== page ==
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Saturday, July 16, 2011

Out right-winging it

Paul Krugman:


"President Obama has made it clear that he’s willing to sign on to a deficit-reduction deal that consists overwhelmingly of spending cuts, and includes draconian cuts in key social programs, up to and including a rise in the age of Medicare eligibility. These are extraordinary concessions. As The Times’s Nate Silver points out, the president has offered deals that are far to the right of what the average American voter prefers — in fact, if anything, they’re a bit to the right of what the average Republican voter prefers!


Yet Republicans are saying no. Indeed, they’re threatening to force a U.S. default, and create an economic crisis, unless they get a completely one-sided deal. And this was entirely predictable.
First of all, the modern G.O.P. fundamentally does not accept the legitimacy of a Democratic presidency — any Democratic presidency. We saw that under Bill Clinton, and we saw it again as soon as Mr. Obama took office.
As a result, Republicans are automatically against anything the president wants, even if they have supported similar proposals in the past. Mitt Romney’s health care plan became a tyrannical assault on American freedom when put in place by that man in the White House. And the same logic applies to the proposed debt deals."

Dailykos: "Yes, yes, Paul Krugman is a crazy Nobel Prize-winning maniac. But even many Republicans—even many George W. Bush-serving Republicans—have been saying the same thing. Some have been all but pleading for Republicans to take a damn deal already.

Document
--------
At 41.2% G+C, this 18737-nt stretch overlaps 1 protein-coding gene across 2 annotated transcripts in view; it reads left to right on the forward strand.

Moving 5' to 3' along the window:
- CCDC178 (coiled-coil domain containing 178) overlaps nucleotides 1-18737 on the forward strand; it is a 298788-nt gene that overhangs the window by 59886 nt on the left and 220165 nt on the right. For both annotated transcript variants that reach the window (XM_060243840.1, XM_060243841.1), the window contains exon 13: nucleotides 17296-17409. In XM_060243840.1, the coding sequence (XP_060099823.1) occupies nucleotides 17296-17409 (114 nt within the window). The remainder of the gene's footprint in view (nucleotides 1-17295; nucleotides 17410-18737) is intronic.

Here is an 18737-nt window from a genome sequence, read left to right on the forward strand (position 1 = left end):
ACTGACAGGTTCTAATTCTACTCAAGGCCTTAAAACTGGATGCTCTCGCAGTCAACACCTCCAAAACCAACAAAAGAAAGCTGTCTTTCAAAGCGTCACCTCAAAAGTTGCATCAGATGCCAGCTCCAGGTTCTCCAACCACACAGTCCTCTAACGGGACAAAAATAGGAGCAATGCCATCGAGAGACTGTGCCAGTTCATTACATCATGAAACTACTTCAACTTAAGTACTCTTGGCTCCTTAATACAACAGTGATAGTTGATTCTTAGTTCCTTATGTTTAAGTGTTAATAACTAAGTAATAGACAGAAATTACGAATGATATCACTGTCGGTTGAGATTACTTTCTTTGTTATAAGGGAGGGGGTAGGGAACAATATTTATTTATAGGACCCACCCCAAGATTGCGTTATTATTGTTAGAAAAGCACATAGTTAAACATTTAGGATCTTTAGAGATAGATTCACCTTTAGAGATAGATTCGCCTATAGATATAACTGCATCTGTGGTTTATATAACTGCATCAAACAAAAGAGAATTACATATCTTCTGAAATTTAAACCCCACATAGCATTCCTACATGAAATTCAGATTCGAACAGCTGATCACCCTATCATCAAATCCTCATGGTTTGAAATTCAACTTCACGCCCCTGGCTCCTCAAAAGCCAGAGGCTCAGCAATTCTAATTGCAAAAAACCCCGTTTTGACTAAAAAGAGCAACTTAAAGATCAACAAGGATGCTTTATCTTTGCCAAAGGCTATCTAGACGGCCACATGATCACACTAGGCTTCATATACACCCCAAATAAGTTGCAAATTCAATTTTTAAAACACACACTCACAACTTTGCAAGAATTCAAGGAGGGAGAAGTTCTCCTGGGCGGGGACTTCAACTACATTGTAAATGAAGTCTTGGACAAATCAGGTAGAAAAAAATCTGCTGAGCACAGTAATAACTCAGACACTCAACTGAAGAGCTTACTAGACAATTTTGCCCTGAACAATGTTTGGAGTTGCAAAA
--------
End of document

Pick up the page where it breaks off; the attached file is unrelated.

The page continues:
None of the stuff of this presidency is controversial, in fact (it's certainly hardly "socialist" or even left of center) except insofar as it's a Democrat proposing it. That's all it takes. If a Republican president proposed a few trillion dollars of deficit reduction (not that one would, based on the plain historical evidence, but let's just go with the premise), he would presumably be lauded as the Great And True Hero of Conservatism. When Republicans tried to tackle healthcare, during the Clinton years, what they came up with as their preferred conservative solution looked a great deal like what Romney did, and then what Obama did. Then it was sound and business-friendly: now it's socialism and utterly intolerable. It's been, what, only a decade and change?

The finest recent example, though, has been the battle against the latest socialist conspiracy: efficient light bulbs. It literally was a Bush-era plan. From 2007. And yes, Bush signed it. Four short years later, those efficiency standards must be an infringement because a group of conservative crackpots got together and decided that, well, it just plain must be.

Bad: I'm not sure there's any way to express just how silly these people are. Worse: even now, most of our press is bound and determined not to point that out."

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